The real test, of course, was to see whether these totally expected and acceptable differences are worth the hat’s waterproofing abilities. So, it was off to the shower!
I decided to start with a small, concentrated water test. I balled up some tissue and held it in the head compartment while I ran water back and forth across the brim, top, and cape of the Storm hat.
It was flawless!
After a minute of spray there was not a drop of moisture in the hat, and very few left on the outside because the water ran off the hat like glass. A couple quick shakes, and the whole hat was dry. Wow! Another actually waterproof waterproof item!
I later did the full shower test with my rain jacket and both hats figuring that maybe a rain hood plus the standard Ultra might be a good combo. When I put it on and pulled the hood up, the system became fairly waterproof – but once water soaked through the brim, it started collecting in the front of the hat and soaked into the sweatband. That would be bad if it was cold, but for the Camino it might actually be welcome.
I tried the Storm with the rain jacket on but with the hood down. There was absolutely zero soak through (again), and the cape protected my back from water coming in through the neck. Some drips did find their way inside the jacket because I didn’t have it zipped up all the way and cinched down. If the weather got too crazy, the hood would provide additional coverage. But it would be warmer.
I don’t want to feel like I am getting directly rained on or have water running off my head and down into my shirt. However, on days when it isn’t raining, I don’t want to “rain sweat” and have essentially the same problem. With the standard Ultra I risk the former, with the Storm, the latter.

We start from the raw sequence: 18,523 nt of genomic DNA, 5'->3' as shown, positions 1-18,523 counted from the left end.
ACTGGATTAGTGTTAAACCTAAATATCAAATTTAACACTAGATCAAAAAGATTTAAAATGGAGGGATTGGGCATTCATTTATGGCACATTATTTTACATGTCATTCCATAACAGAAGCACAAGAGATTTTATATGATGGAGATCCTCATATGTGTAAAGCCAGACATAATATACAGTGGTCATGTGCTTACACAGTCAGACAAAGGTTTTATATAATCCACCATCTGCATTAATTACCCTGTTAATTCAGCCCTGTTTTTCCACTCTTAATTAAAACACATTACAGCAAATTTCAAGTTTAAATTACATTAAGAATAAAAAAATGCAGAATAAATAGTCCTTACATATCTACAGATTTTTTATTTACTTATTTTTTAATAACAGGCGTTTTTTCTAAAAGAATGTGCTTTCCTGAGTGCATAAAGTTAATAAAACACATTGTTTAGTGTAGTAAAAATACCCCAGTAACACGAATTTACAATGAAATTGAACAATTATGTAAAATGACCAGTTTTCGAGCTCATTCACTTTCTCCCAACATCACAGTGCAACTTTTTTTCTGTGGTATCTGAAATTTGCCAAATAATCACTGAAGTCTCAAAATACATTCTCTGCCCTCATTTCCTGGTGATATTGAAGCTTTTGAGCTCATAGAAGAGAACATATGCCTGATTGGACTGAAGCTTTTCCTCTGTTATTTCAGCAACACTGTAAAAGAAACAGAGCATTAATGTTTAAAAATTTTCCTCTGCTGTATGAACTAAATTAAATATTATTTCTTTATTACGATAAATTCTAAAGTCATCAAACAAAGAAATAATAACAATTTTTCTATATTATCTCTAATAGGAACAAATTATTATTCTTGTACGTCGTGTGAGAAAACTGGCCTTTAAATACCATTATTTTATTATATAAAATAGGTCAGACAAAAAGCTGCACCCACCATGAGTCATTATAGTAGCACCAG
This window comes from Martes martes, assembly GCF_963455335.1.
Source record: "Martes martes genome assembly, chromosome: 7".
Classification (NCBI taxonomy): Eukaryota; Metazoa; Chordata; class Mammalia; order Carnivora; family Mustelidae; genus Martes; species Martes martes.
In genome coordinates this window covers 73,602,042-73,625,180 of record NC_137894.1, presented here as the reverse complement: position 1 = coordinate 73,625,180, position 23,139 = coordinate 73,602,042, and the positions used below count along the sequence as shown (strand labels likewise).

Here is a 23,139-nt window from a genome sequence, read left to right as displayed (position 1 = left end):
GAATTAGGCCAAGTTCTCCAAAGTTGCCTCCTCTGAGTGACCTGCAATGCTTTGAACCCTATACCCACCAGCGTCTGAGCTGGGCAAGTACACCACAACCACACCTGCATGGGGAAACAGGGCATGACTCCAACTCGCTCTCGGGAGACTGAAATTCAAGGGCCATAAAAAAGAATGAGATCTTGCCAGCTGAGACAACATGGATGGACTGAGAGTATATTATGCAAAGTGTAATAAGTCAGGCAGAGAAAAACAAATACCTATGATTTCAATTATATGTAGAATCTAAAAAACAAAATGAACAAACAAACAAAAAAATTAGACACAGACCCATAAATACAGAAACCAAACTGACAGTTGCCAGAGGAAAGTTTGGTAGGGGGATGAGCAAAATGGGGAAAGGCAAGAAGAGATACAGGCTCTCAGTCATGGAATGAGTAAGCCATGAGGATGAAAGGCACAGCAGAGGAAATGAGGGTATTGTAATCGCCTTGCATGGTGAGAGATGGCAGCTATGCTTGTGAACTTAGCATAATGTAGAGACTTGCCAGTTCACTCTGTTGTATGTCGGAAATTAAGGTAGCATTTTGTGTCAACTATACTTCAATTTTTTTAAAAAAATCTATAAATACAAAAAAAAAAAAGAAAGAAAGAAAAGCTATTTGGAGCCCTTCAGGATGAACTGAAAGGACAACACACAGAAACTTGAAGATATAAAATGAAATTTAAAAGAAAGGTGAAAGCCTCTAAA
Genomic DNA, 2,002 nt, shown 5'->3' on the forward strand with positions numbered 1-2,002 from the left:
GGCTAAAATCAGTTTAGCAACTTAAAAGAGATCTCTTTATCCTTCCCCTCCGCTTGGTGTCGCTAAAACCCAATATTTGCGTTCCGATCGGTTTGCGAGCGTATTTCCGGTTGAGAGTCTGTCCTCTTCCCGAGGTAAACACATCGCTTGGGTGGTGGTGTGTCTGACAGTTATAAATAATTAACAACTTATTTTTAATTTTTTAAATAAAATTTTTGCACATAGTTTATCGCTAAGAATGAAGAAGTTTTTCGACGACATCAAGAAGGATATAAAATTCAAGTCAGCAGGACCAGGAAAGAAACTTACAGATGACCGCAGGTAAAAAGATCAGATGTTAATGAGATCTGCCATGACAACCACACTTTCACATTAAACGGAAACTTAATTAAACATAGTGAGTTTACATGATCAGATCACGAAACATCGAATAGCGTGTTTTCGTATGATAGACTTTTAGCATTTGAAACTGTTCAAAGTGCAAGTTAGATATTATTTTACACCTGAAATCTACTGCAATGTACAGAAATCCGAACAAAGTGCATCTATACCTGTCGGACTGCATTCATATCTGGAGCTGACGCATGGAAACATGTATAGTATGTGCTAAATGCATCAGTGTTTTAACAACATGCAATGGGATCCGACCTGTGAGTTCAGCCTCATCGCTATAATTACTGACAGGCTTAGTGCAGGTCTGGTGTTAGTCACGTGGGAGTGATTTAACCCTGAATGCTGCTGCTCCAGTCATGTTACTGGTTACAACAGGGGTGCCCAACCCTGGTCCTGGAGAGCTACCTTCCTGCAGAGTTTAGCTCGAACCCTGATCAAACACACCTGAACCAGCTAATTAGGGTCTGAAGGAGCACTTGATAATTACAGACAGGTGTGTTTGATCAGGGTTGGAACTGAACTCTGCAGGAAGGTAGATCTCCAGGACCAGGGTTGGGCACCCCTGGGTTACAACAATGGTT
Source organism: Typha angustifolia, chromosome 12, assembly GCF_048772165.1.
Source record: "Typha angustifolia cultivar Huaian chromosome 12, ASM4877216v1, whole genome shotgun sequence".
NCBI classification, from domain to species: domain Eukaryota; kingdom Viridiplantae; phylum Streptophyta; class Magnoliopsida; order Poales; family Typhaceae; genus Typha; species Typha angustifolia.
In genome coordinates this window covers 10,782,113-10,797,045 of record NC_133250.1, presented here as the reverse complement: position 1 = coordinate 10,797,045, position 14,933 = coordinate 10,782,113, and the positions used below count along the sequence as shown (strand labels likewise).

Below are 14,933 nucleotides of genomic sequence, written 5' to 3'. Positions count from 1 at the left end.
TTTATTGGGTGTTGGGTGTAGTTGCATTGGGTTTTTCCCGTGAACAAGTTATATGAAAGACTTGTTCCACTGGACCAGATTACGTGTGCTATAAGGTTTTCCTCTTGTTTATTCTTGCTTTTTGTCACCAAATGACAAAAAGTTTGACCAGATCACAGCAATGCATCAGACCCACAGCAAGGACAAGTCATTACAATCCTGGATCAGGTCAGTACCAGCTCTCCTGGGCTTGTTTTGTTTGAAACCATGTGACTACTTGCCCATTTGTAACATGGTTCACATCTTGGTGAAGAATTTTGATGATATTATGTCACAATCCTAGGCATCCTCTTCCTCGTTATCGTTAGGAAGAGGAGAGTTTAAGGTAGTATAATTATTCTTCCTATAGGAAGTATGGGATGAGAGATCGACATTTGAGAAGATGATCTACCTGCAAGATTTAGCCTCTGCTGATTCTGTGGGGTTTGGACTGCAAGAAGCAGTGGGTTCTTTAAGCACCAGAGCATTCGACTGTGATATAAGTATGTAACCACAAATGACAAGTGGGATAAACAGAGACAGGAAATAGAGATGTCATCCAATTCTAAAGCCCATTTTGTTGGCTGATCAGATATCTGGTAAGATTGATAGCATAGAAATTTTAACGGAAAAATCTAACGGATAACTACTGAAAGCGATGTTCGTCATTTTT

It might be argued that the standard Ultra is more versatile. While I can’t make the Storm cooler, I can make the standard drier (with a hood). If I get into rain, I’ll be putting on my rain jacket anyway. That isn’t ideal, but when the sun comes out again, I’d be thankful for the air. (After testing some waterproof shoes, I have concluded that I am pretty much a hot-blooded hiker and I just don’t want much insulation if I’m not in freezing weather.)
However, when it comes to sun and rain protection, the Storm is superior to the standard.
If I knew for sure how much time I’d spend in the sun or in the rain, the choice would be easy. Having to choose one, though, is tough. The weather on the Primitivo in May seems to average in the mid 60’s and rain about half the days*, so the extra warmth (my only concern with the Storm) may not be as big a factor as I fear.
Finally, just because I have no one I am trying to impress doesn’t mean I shouldn’t look fab-u-lous – and the Storm looks . . . less . . . dorky.
*UPDATE: The weather has been between 10 and 15 degrees hotter than average this year.
Maybe I will bite the bullet and keep both ?